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Geoengineering refers to proposals to deliberately manipulate the Earth’s climate, usually to counteract the effects of Global warming. Advocates of the idea promote it based on the possibility that climate change may become so advanced that severe and dangerous effects are inevitable, or that positive feedback mechanisms may cause runaway climate change, even if emissions are substantially reduced. Most scientists, environmentalists, and engineers who advocate geoengineering see it as an additional measure required to stabilize the climate, not as a cheaper alternative to a low carbon economy.

Some geoengineering techniques seek to reduce greenhouse gases in the atmosphere directly. These include direct methods (e.g. carbon dioxide air capture) and indirect methods (e.g. ocean iron fertilization). Strategies for reducing greenhouse gases include creating biochar (anaerobic charcoal), and using biomass energy with carbon capture and storage.

Alternatively, solar radiation management techniques do not reduce greenhouse gas concentrations, and can only address the warming effects of carbon dioxide and other gases; they cannot address problems such as ocean acidification. Examples of these techniques include the production of stratospheric sulfur aerosols, cloud reflectivity enhancement, and space-based sunshades such as mirrors.

A degree of urgency in efforts to research and implement potential solutions is based on the possibility that tipping points in the Earth’s climate system are close at hand. In particular the Arctic shrinkage is causing accelerated regional warming due to positive feedback, as reflective Arctic sea ice gives way to open water, absorbing heat from the summer sun. Such positive feedback is characteristic of a tipping point, and can accelerate global warming and even cause abrupt climate change.

Bearing in mind the threats from climate change, it can be argued that attempting geoengineering represents a lesser risk than not pursuing such strategies. While the understanding of geoengineering techniques is limited, the risks of global warming are at least partially understood, and are severe. It has been argued that regardless of the economic, scientific and technical aspects, the difficulty of achieving concerted political action on climate change requires other approaches.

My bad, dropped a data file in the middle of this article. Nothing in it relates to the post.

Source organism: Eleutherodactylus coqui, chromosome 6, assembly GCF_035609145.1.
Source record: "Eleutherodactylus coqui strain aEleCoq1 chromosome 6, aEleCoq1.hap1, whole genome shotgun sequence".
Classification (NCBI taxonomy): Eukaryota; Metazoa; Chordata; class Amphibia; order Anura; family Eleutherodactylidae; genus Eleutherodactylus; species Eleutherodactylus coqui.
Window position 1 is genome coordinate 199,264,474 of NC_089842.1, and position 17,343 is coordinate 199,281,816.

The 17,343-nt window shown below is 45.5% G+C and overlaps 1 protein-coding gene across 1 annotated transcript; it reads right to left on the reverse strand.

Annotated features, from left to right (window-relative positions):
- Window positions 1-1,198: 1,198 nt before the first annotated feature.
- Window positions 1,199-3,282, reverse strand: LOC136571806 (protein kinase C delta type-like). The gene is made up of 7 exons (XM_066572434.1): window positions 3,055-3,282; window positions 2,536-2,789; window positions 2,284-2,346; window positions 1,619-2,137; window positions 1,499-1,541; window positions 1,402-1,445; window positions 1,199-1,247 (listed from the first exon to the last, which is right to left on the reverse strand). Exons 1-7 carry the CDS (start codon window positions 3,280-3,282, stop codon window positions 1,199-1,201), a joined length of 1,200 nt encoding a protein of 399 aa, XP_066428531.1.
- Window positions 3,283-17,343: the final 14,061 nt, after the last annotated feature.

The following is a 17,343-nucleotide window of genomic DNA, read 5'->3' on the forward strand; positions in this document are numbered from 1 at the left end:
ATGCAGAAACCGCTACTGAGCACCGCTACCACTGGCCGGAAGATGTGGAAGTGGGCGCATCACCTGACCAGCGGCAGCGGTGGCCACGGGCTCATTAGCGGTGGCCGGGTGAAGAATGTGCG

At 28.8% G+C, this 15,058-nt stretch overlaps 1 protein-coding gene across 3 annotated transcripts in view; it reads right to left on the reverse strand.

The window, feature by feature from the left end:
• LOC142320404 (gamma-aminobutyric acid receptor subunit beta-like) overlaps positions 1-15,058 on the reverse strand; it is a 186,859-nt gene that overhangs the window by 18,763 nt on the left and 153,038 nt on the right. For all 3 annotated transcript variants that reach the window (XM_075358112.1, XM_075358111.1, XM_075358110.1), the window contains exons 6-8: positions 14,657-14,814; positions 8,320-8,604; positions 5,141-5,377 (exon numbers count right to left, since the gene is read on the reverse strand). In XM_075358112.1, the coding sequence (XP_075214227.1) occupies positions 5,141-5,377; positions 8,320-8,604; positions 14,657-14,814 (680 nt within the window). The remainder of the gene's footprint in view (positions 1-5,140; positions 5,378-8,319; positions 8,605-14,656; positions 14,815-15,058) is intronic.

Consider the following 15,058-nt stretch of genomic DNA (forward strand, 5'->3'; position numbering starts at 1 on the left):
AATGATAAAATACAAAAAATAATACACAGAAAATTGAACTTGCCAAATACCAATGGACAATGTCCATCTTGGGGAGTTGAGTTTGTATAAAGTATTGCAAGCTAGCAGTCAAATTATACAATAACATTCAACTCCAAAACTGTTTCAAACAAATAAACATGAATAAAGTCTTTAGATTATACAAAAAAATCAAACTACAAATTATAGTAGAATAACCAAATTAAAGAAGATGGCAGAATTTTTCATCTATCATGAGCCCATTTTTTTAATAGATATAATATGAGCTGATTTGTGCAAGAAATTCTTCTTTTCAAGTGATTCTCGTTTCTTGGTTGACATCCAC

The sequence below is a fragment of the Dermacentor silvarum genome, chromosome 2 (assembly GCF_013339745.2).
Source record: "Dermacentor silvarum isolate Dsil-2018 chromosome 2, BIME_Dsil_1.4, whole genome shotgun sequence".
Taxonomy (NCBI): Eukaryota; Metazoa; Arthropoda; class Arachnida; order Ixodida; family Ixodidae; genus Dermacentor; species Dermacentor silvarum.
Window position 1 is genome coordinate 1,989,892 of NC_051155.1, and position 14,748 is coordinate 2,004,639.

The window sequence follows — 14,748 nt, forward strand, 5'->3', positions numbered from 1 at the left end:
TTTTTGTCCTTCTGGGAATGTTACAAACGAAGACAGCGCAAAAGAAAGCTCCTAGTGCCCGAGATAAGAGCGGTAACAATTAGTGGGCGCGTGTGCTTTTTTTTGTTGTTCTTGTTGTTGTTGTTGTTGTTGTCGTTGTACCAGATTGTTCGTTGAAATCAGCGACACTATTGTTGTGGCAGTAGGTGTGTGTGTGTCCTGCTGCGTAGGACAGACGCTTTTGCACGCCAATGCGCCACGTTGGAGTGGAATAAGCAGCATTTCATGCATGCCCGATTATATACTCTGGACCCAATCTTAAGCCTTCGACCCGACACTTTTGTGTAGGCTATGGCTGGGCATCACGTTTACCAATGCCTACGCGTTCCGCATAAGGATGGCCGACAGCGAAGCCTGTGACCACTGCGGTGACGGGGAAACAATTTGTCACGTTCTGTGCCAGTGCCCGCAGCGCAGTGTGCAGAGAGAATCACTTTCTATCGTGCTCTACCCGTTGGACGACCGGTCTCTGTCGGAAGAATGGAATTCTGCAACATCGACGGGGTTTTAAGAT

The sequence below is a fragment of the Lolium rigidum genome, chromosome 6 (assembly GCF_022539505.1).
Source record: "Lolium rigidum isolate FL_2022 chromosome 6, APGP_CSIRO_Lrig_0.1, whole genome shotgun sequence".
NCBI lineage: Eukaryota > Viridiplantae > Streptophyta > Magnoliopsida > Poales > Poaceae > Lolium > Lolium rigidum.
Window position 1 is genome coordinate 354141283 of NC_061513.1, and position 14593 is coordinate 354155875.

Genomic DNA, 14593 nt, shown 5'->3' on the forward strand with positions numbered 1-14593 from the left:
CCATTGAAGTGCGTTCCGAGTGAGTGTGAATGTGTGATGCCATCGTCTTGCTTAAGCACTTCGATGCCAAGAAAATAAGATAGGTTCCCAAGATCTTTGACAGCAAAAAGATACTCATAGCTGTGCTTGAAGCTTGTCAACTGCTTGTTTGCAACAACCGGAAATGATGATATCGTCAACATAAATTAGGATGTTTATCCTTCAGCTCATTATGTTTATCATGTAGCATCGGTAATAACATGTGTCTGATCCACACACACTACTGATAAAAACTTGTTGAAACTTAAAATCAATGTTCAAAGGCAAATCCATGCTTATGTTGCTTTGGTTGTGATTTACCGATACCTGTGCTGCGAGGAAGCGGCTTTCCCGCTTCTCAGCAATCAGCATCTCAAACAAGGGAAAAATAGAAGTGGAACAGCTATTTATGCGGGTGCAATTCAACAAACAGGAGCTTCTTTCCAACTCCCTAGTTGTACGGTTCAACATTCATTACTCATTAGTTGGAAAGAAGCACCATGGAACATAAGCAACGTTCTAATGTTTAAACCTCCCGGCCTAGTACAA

Many members of the scientific and technical communities fear that the effects of various geoengineering schemes are not well understood. Performance of the systems may become ineffective, unpredictable or unstable as a result of external events. The techniques themselves may cause significant foreseen or unforeseen harm. There may be unintended climatic consequences, such as changes to the hydrological cycle including droughts or floods, caused by the geoengineering techniques, but not predicted by models. Such effects may be cumulative or chaotic in nature, making prediction and control very difficult.

Geoengineering could in some cases create a clear division between winners and losers. Most of the proposed interventions are regional, such as modifications in the Arctic. Such interventions would compel those in the affected regions to tolerate the effects of geoengineering for the supposed benefit of the global climate.

See also:
IEET Senior Fellow Jamais Cascio’s blog, Open the Future
Hacking the Earth by Jamais Cascio

Wikipedia on Geoengineering